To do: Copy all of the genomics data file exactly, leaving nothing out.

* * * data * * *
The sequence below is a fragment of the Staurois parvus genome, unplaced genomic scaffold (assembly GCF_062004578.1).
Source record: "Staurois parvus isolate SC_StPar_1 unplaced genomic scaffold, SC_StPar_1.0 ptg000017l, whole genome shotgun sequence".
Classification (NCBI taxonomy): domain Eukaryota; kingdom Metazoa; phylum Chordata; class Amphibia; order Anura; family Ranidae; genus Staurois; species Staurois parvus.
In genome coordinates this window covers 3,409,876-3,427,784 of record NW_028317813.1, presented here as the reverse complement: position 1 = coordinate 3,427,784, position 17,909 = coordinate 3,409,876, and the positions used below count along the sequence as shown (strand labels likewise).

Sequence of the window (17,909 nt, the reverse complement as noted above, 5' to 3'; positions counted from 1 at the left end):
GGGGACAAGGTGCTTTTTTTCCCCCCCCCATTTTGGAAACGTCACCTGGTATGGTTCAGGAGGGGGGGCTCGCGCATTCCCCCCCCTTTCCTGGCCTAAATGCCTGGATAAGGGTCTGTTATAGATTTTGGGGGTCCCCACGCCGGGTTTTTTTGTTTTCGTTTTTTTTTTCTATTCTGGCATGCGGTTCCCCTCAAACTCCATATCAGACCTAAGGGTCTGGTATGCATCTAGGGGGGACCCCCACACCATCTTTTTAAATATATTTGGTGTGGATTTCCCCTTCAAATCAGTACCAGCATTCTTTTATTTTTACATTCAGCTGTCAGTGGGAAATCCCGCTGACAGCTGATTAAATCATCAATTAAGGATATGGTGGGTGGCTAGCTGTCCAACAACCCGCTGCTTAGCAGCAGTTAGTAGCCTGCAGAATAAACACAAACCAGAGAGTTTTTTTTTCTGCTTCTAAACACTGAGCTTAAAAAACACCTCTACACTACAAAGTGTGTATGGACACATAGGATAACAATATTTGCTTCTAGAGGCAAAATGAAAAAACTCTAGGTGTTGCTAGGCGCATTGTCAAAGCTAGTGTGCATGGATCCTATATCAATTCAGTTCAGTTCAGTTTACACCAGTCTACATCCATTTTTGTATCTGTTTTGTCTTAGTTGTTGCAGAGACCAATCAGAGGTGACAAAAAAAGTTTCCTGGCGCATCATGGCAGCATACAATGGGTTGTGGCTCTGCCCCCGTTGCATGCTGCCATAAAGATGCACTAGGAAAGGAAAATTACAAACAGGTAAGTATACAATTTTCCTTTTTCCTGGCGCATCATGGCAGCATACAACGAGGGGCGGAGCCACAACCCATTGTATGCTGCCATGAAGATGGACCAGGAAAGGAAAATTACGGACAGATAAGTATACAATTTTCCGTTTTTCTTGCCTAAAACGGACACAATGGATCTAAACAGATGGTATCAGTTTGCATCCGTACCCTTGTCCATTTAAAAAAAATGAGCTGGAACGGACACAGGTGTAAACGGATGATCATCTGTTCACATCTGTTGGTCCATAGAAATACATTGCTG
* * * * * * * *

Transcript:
The sequence below is a fragment of the Staurois parvus genome, unplaced genomic scaffold (assembly GCF_062004578.1).
Source record: "Staurois parvus isolate SC_StPar_1 unplaced genomic scaffold, SC_StPar_1.0 ptg000017l, whole genome shotgun sequence".
Classification (NCBI taxonomy): domain Eukaryota; kingdom Metazoa; phylum Chordata; class Amphibia; order Anura; family Ranidae; genus Staurois; species Staurois parvus.
In genome coordinates this window covers 3,409,876-3,427,784 of record NW_028317813.1, presented here as the reverse complement: position 1 = coordinate 3,427,784, position 17,909 = coordinate 3,409,876, and the positions used below count along the sequence as shown (strand labels likewise).

Sequence of the window (17,909 nt, the reverse complement as noted above, 5' to 3'; positions counted from 1 at the left end):
GGGGACAAGGTGCTTTTTTTCCCCCCCCCATTTTGGAAACGTCACCTGGTATGGTTCAGGAGGGGGGGCTCGCGCATTCCCCCCCCTTTCCTGGCCTAAATGCCTGGATAAGGGTCTGTTATAGATTTTGGGGGTCCCCACGCCGGGTTTTTTTGTTTTCGTTTTTTTTTTCTATTCTGGCATGCGGTTCCCCTCAAACTCCATATCAGACCTAAGGGTCTGGTATGCATCTAGGGGGGACCCCCACACCATCTTTTTAAATATATTTGGTGTGGATTTCCCCTTCAAATCAGTACCAGCATTCTTTTATTTTTACATTCAGCTGTCAGTGGGAAATCCCGCTGACAGCTGATTAAATCATCAATTAAGGATATGGTGGGTGGCTAGCTGTCCAACAACCCGCTGCTTAGCAGCAGTTAGTAGCCTGCAGAATAAACACAAACCAGAGAGTTTTTTTTTCTGCTTCTAAACACTGAGCTTAAAAAACACCTCTACACTACAAAGTGTGTATGGACACATAGGATAACAATATTTGCTTCTAGAGGCAAAATGAAAAAACTCTAGGTGTTGCTAGGCGCATTGTCAAAGCTAGTGTGCATGGATCCTATATCAATTCAGTTCAGTTCAGTTTACACCAGTCTACATCCATTTTTGTATCTGTTTTGTCTTAGTTGTTGCAGAGACCAATCAGAGGTGACAAAAAAAGTTTCCTGGCGCATCATGGCAGCATACAATGGGTTGTGGCTCTGCCCCCGTTGCATGCTGCCATAAAGATGCACTAGGAAAGGAAAATTACAAACAGGTAAGTATACAATTTTCCTTTTTCCTGGCGCATCATGGCAGCATACAACGAGGGGCGGAGCCACAACCCATTGTATGCTGCCATGAAGATGGACCAGGAAAGGAAAATTACGGACAGATAAGTATACAATTTTCCGTTTTTCTTGCCTAAAACGGACACAATGGATCTAAACAGATGGTATCAGTTTGCATCCGTACCCTTGTCCATTTAAAAAAAATGAGCTGGAACGGACACAGGTGTAAACGGATGATCATCTGTTCACATCTGTTGGTCCATAGAAATACATTGCTG